Can you improve as a runner even if you’re vaping regularly? In my anecdotal experience, you can – and this is one of the key differences between smoking and vaping…
As you get older or have kids, you start to get more conscious about your health. Back in my 20s, I smoked and drank like there was no tomorrow. I didn’t care about cardiovascular health or whether my 20-a-day smoking habit would one day eventually kill me. That was a problem for future me, not the fun-loving present iteration of myself.
I’m now 35, and a new father. Things have changed. I own businesses and have responsibilities, so over the past five years, thanks in no small part to my amazing fiancé, I have slowly changed for the better. I’m healthier than ever before, I follow a diet completely devoid of sugar and processed food (keto), and I run every day. Either 5 miles or 10 miles, depending on how I feel.
I run because it’s cheaper than therapy, because it makes me feel better than any drug I’ve ever taken, and because it keeps my bodyfat at respectable levels. But mostly, I run because I want to be fit and healthy as my boy grows up, so I can run around and play with him in my 40s without breaking a sweat or having a coronary. This is my #1 driving factor. My son. In fact, my only vice nowadays is red wine, a bit of recreational pot, and vaping.
How Can You Run & Vape? Doesn’t It Affect Your Lung Capacity?
I’ve attempted to develop a running habit countless times during my life; at least, six times in my twenties and once or twice in my thirties. They all failed to stick.
Until I read Born To Run.
Then something changed. Up until that point in my life, I viewed running as unnatural. I thought it was terrible for your joints and humans weren’t designed to run long distances. Turns out I was completely wrong.
We are running machines, designed by evolution to run miles a day. Hell, prior to the invention of weapons, humans used to run-down animals until they dropped dead from exhaustion. And they did this for THOUSANDS of years.
I started running (properly) in April 2019. I laced up some trainers and went out on a local trail not expecting much. About 15 minutes into my run, I noticed something – I didn’t feel too bad. My lungs weren’t burning, and I didn’t have that acid-burn feeling in my throat. I trotted on, genuinely awe-struck by what was happening. This had never happened before. I’ve been on many runs and they all sucked immediately. So what was different this time around? A few things, actually:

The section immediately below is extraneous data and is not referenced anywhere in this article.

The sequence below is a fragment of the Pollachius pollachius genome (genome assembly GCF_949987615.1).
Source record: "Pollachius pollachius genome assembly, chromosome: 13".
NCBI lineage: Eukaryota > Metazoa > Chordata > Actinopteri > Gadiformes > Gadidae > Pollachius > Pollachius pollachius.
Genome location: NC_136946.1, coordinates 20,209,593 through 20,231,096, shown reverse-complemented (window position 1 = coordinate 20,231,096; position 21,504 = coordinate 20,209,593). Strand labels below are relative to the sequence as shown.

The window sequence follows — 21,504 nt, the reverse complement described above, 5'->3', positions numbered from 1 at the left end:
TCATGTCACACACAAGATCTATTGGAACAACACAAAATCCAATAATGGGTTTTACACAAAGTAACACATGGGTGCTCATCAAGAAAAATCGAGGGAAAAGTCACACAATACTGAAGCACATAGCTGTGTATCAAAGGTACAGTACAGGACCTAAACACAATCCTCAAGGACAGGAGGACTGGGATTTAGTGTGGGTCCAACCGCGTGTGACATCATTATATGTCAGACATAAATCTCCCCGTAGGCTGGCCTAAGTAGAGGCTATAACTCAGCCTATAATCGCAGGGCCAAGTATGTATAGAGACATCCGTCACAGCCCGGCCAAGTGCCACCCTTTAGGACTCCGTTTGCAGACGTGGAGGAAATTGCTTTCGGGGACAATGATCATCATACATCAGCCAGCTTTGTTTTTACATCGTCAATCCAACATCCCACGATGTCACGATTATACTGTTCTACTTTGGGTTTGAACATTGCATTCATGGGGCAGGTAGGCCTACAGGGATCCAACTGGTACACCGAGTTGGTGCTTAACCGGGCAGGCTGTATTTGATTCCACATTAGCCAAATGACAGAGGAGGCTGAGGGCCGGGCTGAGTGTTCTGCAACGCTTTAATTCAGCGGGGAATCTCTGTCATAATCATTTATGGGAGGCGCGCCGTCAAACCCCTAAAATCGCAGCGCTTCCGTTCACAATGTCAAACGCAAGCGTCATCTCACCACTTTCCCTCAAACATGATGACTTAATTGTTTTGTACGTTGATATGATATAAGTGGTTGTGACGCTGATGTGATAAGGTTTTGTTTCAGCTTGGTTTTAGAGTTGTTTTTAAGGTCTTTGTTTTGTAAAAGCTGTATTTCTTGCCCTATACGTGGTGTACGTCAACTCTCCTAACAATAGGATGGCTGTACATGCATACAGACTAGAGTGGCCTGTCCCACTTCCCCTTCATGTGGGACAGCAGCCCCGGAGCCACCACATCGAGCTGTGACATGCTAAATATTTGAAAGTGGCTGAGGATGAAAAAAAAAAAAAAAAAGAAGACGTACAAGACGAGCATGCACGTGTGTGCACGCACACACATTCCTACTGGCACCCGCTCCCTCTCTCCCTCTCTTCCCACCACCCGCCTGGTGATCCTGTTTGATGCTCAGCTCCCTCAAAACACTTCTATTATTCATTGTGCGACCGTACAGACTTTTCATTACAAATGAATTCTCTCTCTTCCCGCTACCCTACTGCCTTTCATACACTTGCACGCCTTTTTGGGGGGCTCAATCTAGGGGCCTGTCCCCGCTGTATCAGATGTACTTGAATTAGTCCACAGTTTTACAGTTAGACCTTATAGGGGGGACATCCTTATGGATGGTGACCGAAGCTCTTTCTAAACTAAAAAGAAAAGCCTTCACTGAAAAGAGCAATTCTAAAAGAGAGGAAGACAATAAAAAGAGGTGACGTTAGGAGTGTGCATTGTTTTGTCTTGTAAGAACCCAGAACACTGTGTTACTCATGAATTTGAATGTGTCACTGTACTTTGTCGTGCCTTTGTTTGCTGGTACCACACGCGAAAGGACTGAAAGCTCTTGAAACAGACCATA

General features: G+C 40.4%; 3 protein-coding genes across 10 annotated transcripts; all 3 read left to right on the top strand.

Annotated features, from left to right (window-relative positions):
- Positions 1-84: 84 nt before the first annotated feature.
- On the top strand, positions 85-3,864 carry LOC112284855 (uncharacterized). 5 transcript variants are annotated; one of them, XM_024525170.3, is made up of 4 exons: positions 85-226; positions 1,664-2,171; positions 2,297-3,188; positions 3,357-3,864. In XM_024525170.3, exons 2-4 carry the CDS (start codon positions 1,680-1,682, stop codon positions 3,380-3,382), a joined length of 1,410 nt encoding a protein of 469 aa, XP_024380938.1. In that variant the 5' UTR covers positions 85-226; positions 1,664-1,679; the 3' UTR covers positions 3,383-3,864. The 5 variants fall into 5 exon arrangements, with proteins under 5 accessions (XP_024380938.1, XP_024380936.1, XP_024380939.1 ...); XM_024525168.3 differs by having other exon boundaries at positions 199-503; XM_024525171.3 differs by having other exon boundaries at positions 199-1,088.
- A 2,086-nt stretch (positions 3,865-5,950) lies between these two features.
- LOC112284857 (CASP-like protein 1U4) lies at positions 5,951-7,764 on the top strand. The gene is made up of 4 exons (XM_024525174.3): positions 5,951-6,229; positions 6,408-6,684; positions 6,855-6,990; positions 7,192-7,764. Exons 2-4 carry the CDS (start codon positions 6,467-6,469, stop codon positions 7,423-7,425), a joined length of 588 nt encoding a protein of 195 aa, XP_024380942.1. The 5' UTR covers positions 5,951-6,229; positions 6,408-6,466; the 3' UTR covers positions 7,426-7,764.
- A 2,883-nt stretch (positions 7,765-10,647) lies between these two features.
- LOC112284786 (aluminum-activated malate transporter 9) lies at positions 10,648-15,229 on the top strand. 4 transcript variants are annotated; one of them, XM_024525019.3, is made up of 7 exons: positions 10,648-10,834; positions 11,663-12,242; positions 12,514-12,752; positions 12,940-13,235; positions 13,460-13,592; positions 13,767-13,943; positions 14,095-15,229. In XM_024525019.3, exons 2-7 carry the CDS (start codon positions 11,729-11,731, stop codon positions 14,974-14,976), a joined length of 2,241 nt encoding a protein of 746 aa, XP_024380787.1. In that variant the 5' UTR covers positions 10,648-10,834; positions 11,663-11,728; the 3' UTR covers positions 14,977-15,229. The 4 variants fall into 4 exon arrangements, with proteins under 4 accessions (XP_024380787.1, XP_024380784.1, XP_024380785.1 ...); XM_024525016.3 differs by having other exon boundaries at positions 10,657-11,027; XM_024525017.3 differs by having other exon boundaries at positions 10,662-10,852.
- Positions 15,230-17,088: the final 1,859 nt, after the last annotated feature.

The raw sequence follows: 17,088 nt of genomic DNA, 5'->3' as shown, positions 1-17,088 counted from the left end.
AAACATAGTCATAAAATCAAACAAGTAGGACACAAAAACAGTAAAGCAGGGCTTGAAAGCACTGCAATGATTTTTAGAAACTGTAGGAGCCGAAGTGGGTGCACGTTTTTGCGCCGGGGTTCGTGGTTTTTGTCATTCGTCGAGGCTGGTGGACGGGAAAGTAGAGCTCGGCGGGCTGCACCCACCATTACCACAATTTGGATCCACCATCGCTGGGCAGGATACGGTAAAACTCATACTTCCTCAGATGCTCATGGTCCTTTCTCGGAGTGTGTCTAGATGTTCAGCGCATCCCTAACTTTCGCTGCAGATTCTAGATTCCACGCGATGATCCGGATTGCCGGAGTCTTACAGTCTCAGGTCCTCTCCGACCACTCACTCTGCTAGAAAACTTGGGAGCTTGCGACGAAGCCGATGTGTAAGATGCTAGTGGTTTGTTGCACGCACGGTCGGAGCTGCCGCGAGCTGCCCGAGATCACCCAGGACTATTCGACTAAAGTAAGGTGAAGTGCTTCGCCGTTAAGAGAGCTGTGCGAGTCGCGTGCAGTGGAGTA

#1) I No Longer Smoke (Like Ever)
Every single time I have attempted to start running, I was a smoker. I thought I could push through it, plenty of runners smoked in the 1960s and 70s, for instance, but you can’t – and even if you could, why would you want to? The effect smoking tobacco has on your lungs is terrible. We all know this. And while you’re 100% better off doing neither, vaping is 95% safer than smoking and doesn’t appear to hinder your lung capacity in the same fashion. I mean, I vape A LOT, and I can now bang out a 24-minute 5K without breaking a sweat.
I am no athlete. A 24-minute 5K is not impressive. But in my 20s, I couldn’t even run for 1K without nearly puking and feeling like my lungs were on fire. The only difference between my 25-year-old self and my 35-year-old self, aside from the grey hair, is vaping (and a better diet). I no longer smoke cigarettes. But I do vape, so what gives? I think it’s rather simple: multiple studies have shown that vaping improves lung function in smokers. Improved lung function equals better athletic performance. And this means you can, after a bit of training, run longer and harder.
I can recall what it felt like to run as a smoker; it felt like my lungs were on fire and I couldn’t get enough oxygen into my system. This feeling was experienced instantly – 5 or 6 minutes into a run. With vaping, I don’t get any of these symptoms. And I’m 10 years older. In fact, I am now fitter than I was when I was 18. I can run for longer, I have less body fat, and I have vastly improved stamina. And the only thing that has changed is that I no longer smoke – I vape instead.
#2) I Learnt How To Run With Correct Form
That’s not the whole story though. After a few weeks of research, I learned that I had been running incorrectly my entire life. I was a heel-striker. I let my feet get too far out in front of me. I ran with poor form, basically, and this made running even more difficult. Form is key when it comes to running. Get it right and it’ll shave minutes off your times. Do it wrong and you’re looking at a serious injury, aching knees, sore joints, and back pain.